The first two weeks of a ketogenic diet could produce various unpleasant but temporary adverse effects, such as constipation, headaches, fatigue, dizziness, and muscle cramps. And trouble focusing. In addition, the security of a ketogenic diet can depend on your health situation. If you have diabetes or have a condition that affects your liver, heart, or kidneys, you should seek the advice of a doctor before making significant changes to your diet. London suggests.

Check out this article for in-depth and scientifically-backed points to be aware of before attempting a ketogenic diet.

Is the keto diet suitable for those with Type 2 Diabetes?

It’s feasible, provided that you are under close medical supervision. The keto diet was created to lower glucose levels, the sugar derived from carbohydrates usually used as the body’s primary energy source. Since type two diabetes can be a disorder that alters how the body processes glucose, Cusimano strongly advises patients to work with their physicians to develop a carb-restricted diet program. “If you alter the way you eat but not the medication, it might lower your blood sugar levels in dangerous quantities,” she cautions.

A few studies suggest that over the short term, the ketogenic diet could improve blood sugar control and reduce weight for people with Type 2 Diabetes. Within this category, eating a low-carb-based diet can help reduce the need for oral medication.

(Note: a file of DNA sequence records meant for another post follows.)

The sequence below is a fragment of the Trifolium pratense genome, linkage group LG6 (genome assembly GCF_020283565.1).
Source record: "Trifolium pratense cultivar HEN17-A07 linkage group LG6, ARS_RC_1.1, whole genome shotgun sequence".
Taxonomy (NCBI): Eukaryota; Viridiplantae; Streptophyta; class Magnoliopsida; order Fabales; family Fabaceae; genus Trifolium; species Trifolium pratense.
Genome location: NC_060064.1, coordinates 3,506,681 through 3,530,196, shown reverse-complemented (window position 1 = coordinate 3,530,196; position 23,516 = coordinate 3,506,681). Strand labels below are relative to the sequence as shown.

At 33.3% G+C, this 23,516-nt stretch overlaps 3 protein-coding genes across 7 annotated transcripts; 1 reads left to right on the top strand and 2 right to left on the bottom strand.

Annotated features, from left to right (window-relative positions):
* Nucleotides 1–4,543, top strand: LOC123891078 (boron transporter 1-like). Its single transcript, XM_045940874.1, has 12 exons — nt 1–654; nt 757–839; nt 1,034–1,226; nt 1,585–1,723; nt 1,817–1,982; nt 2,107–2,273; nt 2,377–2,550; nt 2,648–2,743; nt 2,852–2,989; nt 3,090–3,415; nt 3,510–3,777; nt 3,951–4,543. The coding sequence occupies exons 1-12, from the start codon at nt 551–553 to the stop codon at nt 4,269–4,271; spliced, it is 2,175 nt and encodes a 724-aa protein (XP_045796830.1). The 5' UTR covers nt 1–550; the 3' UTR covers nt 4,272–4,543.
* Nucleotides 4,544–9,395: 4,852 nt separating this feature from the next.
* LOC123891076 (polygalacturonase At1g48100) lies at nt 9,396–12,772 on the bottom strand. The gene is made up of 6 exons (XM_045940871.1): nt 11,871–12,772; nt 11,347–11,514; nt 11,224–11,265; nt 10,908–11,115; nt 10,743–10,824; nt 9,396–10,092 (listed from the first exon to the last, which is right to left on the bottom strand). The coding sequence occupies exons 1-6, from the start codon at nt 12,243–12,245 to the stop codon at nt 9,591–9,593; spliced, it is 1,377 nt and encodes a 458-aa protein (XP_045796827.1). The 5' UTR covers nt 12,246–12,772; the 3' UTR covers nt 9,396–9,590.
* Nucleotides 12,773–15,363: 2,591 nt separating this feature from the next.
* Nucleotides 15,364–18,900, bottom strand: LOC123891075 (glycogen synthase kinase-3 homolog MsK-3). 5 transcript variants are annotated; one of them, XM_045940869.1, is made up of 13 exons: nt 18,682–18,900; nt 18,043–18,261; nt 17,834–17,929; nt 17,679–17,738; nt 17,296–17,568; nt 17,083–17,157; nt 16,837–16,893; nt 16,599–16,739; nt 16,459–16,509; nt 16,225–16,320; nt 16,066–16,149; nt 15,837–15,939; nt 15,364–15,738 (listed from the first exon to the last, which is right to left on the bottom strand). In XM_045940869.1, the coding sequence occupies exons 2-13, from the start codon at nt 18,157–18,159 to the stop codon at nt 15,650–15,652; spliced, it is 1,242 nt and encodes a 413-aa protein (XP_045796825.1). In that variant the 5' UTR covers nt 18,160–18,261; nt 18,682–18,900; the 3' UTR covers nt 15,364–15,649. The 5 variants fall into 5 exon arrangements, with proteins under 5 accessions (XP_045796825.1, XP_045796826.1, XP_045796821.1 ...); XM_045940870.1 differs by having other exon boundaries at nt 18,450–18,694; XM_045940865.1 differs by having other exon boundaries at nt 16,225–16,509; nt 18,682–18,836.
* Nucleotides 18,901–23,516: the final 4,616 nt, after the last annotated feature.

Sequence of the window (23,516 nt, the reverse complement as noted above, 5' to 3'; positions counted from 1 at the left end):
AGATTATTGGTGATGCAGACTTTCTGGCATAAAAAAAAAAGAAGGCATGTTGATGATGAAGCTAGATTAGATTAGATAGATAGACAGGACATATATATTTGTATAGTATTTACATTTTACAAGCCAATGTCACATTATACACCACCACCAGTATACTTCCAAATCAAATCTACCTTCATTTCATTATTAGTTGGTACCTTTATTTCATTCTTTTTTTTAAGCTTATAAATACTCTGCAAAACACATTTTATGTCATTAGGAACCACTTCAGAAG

There’s presently no evidence that suggests that the ketogenic diet is employed as a therapeutic option for persons suffering from the ailment known as type 1, as a research review published by Nutrients revealed. The condition is known as type 1 diabetes. It’s a disease that develops when the pancreas releases too little (or no) insulin required to transport glucose to cells. If you have Type 1 diabetes and are thinking of keto diets for weight-loss reasons, talk to your physician to ensure the diet fits in well with the overall wellness regimen.

Is the keto diet safe for people living with obesity?

There’s not enough evidence to suggest ketogenic diets pose specific safety issues for people who are overweight, Cusimano says. However, it’s worthwhile to determine if keto provides significant weight loss benefits.

Many who follow the keto diet experience rapid weight loss in the beginning. London says this is primarily due to the body’s burning glycogen reserves, which causes water loss. The calories lost by eliminating nearly all carbs could also cause drastic weight changes.